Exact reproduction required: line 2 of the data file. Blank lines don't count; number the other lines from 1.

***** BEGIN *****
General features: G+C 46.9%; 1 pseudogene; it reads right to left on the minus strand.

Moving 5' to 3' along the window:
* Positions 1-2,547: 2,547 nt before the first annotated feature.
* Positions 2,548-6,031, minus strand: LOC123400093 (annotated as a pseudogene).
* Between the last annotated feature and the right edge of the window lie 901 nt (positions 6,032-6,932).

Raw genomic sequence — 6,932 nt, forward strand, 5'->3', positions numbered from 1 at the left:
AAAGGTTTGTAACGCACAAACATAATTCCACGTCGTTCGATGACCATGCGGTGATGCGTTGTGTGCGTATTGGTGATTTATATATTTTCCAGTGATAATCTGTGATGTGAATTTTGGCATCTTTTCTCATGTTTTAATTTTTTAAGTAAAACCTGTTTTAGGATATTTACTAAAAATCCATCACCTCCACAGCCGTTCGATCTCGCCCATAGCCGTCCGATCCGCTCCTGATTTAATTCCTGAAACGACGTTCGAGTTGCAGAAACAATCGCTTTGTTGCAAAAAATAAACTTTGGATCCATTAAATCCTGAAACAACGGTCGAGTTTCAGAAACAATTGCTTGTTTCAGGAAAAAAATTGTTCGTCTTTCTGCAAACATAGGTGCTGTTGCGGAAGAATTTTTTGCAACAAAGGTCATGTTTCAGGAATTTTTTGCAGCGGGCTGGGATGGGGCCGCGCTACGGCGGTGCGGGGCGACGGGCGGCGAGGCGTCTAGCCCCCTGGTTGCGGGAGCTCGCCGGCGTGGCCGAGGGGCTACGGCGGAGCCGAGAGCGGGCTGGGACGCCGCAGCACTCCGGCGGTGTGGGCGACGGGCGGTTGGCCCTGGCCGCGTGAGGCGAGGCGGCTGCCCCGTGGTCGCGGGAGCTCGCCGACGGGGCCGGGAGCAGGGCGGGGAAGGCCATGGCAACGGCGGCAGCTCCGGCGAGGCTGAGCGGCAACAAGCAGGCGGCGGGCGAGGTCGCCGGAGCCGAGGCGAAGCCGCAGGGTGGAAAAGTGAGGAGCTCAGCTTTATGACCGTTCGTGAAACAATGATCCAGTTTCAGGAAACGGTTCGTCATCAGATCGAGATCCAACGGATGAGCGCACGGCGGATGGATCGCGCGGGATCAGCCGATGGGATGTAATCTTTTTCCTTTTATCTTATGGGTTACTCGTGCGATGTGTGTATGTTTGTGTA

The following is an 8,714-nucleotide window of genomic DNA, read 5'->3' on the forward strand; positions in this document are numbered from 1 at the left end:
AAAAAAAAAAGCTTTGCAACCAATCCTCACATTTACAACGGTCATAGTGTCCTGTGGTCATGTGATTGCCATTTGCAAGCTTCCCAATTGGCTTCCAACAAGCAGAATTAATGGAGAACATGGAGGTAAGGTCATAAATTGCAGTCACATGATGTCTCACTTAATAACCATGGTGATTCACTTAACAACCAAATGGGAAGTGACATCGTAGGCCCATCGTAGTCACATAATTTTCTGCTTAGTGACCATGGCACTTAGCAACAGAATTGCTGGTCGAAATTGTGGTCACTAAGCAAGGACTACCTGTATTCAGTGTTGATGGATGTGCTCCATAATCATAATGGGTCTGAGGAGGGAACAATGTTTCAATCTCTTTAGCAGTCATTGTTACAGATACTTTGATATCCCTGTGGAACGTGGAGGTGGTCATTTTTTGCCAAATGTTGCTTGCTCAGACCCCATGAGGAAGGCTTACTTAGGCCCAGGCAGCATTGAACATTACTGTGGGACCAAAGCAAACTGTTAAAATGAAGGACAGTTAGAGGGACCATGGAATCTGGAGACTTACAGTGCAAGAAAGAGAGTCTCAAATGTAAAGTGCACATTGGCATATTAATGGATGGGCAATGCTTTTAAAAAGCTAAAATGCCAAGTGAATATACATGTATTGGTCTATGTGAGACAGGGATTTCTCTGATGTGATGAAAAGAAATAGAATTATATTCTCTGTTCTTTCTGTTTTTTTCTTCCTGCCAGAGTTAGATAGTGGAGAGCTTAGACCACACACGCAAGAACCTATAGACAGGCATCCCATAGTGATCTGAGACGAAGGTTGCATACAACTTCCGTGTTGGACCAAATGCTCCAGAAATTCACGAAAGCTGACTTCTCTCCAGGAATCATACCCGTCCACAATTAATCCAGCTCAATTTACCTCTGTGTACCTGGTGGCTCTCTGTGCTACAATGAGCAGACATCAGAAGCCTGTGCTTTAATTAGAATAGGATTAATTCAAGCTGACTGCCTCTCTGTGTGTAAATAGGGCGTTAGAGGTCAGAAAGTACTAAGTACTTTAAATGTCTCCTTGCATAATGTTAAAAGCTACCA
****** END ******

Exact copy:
Moving 5' to 3' along the window: